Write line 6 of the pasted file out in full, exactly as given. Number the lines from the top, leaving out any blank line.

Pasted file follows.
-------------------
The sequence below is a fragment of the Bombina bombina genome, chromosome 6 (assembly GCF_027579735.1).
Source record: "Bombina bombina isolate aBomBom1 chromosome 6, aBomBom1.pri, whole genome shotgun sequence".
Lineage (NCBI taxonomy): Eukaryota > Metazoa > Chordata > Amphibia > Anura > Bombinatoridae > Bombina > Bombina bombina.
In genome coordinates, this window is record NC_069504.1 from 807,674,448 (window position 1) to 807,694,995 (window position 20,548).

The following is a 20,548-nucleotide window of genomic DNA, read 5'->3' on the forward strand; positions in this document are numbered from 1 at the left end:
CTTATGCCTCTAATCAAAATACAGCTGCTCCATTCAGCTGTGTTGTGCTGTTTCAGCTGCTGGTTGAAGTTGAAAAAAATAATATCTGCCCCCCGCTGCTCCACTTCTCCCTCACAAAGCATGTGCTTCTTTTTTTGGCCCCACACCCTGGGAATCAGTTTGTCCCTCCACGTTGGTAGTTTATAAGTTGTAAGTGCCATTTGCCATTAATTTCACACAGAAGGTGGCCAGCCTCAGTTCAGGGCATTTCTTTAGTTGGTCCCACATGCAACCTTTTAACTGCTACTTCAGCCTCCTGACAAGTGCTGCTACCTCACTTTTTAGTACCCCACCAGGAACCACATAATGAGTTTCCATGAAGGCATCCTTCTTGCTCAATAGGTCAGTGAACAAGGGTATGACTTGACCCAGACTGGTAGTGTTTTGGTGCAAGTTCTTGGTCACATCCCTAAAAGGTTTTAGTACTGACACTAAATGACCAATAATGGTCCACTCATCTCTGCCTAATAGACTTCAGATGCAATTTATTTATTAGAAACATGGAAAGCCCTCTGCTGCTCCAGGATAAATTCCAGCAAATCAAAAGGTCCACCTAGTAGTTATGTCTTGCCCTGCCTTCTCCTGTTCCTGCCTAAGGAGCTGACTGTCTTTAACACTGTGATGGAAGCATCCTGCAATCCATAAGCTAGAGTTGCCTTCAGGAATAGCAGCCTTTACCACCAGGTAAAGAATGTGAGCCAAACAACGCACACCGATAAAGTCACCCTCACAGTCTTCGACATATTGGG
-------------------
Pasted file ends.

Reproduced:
CTTATGCCTCTAATCAAAATACAGCTGCTCCATTCAGCTGTGTTGTGCTGTTTCAGCTGCTGGTTGAAGTTGAAAAAAATAATATCTGCCCCCCGCTGCTCCACTTCTCCCTCACAAAGCATGTGCTTCTTTTTTTGGCCCCACACCCTGGGAATCAGTTTGTCCCTCCACGTTGGTAGTTTATAAGTTGTAAGTGCCATTTGCCATTAATTTCACACAGAAGGTGGCCAGCCTCAGTTCAGGGCATTTCTTTAGTTGGTCCCACATGCAACCTTTTAACTGCTACTTCAGCCTCCTGACAAGTGCTGCTACCTCACTTTTTAGTACCCCACCAGGAACCACATAATGAGTTTCCATGAAGGCATCCTTCTTGCTCAATAGGTCAGTGAACAAGGGTATGACTTGACCCAGACTGGTAGTGTTTTGGTGCAAGTTCTTGGTCACATCCCTAAAAGGTTTTAGTACTGACACTAAATGACCAATAATGGTCCACTCATCTCTGCCTAATAGACTTCAGATGCAATTTATTTATTAGAAACATGGAAAGCCCTCTGCTGCTCCAGGATAAATTCCAGCAAATCAAAAGGTCCACCTAGTAGTTATGTCTTGCCCTGCCTTCTCCTGTTCCTGCCTAAGGAGCTGACTGTCTTTAACACTGTGATGGAAGCATCCTGCAATCCATAAGCTAGAGTTGCCTTCAGGAATAGCAGCCTTTACCACCAGGTAAAGAATGTGAGCCAAACAACGCACACCGATAAAGTCACCCTCACAGTCTTCGACATATTGGG